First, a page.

April 15, 2018
Third Sunday of Easter, Pastor Bradley E. Schmeling
Alleluia! Christ is risen!
Christ is risen, indeed. Alleluia!
I spent part of my week at Valparaiso University in Indiana at the Institute of Liturgical Studies. I try to go most years. The presentations usually give me something to take home. Workshops spur my imagination. And worship feeds my soul. On Tuesday, I was asked to be a candle bearer for Evening Prayer. At rehearsal, the twelve of us, like faithful disciples, were instructed to stand around the assembly in a great circle. At the blessing of the light, we were told to move to the center and surround the Easter candle. As the flame was taken from the candle and passed to us, we were given this last instruction: All you have to do now is DANCE back to your place.
Wait a minute! Dance back to your place?
This was probably the most stressful liturgical instruction I’ve ever been given. In front of 300 people, “just” dance back to your place. I probably don’t need to demonstrate just how it happened. It would do little to prove that I can dance. Likely, it looked as awkward as I felt.
We’re two weeks out from Easter. By the third Sunday of Easter, there’s usually enough spring to nudge us into trusting that life returns. But here we are today, a foot of snow, with more to come. Determined not to be the first senior pastor in Gloria Dei history to cancel worship, here we are.
The gospel story is in exactly the same place as Easter morning. The disciples are not sure. Jesus has appeared and they only “kind of” recognize him. They are filled with a mixture of faith and doubt. They need a sign that he’s actually alive; that it’s really Jesus and not just some apparition, or dream, or wishful thinking. You would think that this is the moment for something dramatic. How about a thunderbolt? Or dazzling apparel? Even a re-do of the water-into-wine trick would be satisfying.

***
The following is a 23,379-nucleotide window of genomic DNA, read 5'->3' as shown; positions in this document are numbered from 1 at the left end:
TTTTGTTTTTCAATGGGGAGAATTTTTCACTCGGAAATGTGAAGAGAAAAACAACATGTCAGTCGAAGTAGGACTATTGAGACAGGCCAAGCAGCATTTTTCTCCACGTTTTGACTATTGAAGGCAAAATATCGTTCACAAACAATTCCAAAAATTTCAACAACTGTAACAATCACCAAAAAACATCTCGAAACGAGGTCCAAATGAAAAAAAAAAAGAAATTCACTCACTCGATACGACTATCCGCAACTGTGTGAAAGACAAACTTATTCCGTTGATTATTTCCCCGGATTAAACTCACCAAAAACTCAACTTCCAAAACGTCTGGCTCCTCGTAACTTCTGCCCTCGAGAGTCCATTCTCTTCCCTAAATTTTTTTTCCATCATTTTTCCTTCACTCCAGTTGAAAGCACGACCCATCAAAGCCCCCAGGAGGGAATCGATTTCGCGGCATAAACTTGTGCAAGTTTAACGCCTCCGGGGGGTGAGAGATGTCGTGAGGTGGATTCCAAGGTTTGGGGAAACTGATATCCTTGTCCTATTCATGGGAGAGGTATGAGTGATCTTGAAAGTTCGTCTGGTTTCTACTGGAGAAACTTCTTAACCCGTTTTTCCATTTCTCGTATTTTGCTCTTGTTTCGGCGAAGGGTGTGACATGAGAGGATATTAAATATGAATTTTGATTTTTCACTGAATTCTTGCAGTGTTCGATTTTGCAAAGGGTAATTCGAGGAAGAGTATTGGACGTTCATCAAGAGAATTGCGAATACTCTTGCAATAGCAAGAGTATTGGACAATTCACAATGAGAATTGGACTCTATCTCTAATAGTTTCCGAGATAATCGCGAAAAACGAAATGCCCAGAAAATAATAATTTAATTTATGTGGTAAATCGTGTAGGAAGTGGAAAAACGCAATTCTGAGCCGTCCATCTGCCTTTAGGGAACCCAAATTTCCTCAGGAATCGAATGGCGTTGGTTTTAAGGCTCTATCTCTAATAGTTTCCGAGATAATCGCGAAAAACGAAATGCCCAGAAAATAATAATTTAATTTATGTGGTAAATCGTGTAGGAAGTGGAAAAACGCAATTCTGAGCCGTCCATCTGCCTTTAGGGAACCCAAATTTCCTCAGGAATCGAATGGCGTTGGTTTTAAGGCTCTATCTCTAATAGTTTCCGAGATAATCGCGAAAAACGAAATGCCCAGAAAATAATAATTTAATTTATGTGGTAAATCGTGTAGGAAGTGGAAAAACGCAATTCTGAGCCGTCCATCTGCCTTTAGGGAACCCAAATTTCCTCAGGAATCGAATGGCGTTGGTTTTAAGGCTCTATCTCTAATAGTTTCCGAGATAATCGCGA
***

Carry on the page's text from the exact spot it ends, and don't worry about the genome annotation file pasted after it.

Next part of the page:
But Jesus says, “Bring me a piece of fish.” And he eats it.
What a minute? This has to be the most awkward instruction ever. All you have to do is bring me a piece of fish? And Jesus stands there chewing.
THAT’s the sign of the resurrection? A chewing Jesus?
It’s no wonder that we don’t paint that for the front of our sanctuaries. No one looks good chewing. And, more so, doing something that all of us do every single day, usually as just something to keep us alive, hardly seems the proof of Easter.
It’s not out of the question to ask for proof. The disciples do it. Our confirmation students regularly do it. Certainly, a world steeped in logic and the scientific method, ask for it.
We attempt an answer: Jesus is alive in the center of our gathering and when we eat. You want proof of our story, take a look at our Sunday gatherings. The living Jesus will be there in the people, in water, in bread, in wine.